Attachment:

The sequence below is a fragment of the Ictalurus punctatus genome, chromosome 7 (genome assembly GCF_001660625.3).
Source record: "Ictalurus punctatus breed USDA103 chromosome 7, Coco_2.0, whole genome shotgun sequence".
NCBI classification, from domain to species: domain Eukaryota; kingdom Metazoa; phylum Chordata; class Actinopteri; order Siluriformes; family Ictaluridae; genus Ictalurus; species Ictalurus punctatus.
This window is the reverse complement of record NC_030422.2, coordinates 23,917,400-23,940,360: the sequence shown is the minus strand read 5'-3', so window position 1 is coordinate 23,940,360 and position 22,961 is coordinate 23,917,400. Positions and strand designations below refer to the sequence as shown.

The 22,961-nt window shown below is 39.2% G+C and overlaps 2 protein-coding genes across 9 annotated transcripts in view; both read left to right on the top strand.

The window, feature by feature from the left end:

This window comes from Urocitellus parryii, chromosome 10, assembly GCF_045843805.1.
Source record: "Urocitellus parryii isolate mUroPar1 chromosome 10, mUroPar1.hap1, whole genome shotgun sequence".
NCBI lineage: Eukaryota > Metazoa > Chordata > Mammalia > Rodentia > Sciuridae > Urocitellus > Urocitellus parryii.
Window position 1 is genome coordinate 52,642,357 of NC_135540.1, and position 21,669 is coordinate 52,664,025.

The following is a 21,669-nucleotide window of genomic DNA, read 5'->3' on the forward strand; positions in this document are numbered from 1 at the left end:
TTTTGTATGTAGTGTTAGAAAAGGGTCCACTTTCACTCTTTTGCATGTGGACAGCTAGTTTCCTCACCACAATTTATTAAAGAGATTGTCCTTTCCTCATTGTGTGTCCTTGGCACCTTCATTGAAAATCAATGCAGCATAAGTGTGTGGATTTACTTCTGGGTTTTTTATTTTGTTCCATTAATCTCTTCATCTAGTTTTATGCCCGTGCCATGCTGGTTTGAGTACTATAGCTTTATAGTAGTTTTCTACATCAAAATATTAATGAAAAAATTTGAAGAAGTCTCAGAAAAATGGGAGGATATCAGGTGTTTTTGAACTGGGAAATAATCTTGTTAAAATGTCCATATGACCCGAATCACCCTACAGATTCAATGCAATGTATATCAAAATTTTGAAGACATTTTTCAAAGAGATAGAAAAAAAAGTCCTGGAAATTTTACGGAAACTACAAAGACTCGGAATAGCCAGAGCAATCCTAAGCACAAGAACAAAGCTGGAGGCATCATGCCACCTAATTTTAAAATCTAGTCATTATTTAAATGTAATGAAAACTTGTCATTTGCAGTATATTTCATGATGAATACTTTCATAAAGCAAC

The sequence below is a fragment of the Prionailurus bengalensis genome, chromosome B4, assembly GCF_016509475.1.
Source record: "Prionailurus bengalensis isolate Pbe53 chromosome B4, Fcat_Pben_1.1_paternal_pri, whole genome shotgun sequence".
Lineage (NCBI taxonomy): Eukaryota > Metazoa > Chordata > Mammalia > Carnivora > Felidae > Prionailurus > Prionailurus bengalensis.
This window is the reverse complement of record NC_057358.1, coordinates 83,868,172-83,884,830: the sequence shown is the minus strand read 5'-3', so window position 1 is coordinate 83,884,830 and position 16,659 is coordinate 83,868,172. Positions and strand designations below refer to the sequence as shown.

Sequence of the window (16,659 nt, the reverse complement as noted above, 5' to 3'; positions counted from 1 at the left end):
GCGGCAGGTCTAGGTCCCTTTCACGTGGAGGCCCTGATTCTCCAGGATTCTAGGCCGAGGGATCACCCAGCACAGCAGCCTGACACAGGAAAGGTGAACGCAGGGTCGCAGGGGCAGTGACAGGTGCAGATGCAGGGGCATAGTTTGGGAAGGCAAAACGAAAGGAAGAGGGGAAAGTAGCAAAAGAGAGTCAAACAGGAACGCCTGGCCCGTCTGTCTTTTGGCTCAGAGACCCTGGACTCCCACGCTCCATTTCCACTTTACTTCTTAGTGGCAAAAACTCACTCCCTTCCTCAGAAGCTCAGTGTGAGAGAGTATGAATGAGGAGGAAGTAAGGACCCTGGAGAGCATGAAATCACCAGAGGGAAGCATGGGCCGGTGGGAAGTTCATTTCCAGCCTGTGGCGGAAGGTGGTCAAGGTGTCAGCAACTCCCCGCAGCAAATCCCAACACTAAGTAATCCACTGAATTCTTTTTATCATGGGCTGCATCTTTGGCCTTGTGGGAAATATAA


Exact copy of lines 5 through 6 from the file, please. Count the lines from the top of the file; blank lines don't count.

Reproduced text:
The 22,961-nt window shown below is 39.2% G+C and overlaps 2 protein-coding genes across 9 annotated transcripts in view; both read left to right on the top strand.

The window, feature by feature from the left end: